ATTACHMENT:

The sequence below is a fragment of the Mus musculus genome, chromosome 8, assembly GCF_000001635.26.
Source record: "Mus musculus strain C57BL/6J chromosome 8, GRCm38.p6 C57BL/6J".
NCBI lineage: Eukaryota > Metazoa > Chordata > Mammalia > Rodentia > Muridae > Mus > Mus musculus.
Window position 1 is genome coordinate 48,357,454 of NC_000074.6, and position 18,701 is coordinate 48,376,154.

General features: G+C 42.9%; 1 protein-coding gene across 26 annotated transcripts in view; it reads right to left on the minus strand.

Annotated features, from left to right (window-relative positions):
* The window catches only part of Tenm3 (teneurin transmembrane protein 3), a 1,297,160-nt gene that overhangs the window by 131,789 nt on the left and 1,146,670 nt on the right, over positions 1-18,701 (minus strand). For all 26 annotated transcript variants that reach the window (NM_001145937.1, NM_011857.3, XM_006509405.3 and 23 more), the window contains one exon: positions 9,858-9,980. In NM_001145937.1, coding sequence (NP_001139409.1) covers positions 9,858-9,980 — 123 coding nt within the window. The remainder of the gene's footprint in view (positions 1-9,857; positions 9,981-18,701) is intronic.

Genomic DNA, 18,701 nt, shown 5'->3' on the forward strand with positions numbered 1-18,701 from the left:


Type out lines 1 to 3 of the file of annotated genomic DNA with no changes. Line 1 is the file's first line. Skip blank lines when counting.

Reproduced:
The sequence below is a fragment of the Mus musculus genome, chromosome 8, assembly GCF_000001635.26.
Source record: "Mus musculus strain C57BL/6J chromosome 8, GRCm38.p6 C57BL/6J".
NCBI lineage: Eukaryota > Metazoa > Chordata > Mammalia > Rodentia > Muridae > Mus > Mus musculus.